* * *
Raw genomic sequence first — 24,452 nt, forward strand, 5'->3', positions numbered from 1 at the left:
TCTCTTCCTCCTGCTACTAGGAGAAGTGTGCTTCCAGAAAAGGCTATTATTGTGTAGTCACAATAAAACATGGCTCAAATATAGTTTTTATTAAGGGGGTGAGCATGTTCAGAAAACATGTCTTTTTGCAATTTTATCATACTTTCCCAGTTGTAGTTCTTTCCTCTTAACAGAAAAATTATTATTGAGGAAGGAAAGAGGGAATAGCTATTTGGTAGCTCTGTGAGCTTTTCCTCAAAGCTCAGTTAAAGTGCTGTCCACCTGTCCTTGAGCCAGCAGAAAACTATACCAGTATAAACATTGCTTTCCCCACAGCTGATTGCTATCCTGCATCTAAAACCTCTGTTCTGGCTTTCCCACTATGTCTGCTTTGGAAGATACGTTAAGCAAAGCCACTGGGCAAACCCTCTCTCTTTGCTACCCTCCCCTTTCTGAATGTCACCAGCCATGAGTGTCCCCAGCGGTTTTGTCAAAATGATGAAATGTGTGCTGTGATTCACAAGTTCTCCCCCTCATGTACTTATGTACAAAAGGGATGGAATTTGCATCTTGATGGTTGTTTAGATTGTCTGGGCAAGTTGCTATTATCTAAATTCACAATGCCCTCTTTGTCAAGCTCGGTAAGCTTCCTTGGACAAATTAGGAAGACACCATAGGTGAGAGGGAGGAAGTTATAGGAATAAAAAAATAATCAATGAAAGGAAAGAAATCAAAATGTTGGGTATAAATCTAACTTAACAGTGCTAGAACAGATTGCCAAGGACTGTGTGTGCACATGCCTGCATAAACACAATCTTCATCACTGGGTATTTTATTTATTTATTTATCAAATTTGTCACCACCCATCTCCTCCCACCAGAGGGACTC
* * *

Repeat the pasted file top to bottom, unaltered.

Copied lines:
Raw genomic sequence first — 24,452 nt, forward strand, 5'->3', positions numbered from 1 at the left:
TCTCTTCCTCCTGCTACTAGGAGAAGTGTGCTTCCAGAAAAGGCTATTATTGTGTAGTCACAATAAAACATGGCTCAAATATAGTTTTTATTAAGGGGGTGAGCATGTTCAGAAAACATGTCTTTTTGCAATTTTATCATACTTTCCCAGTTGTAGTTCTTTCCTCTTAACAGAAAAATTATTATTGAGGAAGGAAAGAGGGAATAGCTATTTGGTAGCTCTGTGAGCTTTTCCTCAAAGCTCAGTTAAAGTGCTGTCCACCTGTCCTTGAGCCAGCAGAAAACTATACCAGTATAAACATTGCTTTCCCCACAGCTGATTGCTATCCTGCATCTAAAACCTCTGTTCTGGCTTTCCCACTATGTCTGCTTTGGAAGATACGTTAAGCAAAGCCACTGGGCAAACCCTCTCTCTTTGCTACCCTCCCCTTTCTGAATGTCACCAGCCATGAGTGTCCCCAGCGGTTTTGTCAAAATGATGAAATGTGTGCTGTGATTCACAAGTTCTCCCCCTCATGTACTTATGTACAAAAGGGATGGAATTTGCATCTTGATGGTTGTTTAGATTGTCTGGGCAAGTTGCTATTATCTAAATTCACAATGCCCTCTTTGTCAAGCTCGGTAAGCTTCCTTGGACAAATTAGGAAGACACCATAGGTGAGAGGGAGGAAGTTATAGGAATAAAAAAATAATCAATGAAAGGAAAGAAATCAAAATGTTGGGTATAAATCTAACTTAACAGTGCTAGAACAGATTGCCAAGGACTGTGTGTGCACATGCCTGCATAAACACAATCTTCATCACTGGGTATTTTATTTATTTATTTATCAAATTTGTCACCACCCATCTCCTCCCACCAGAGGGACTC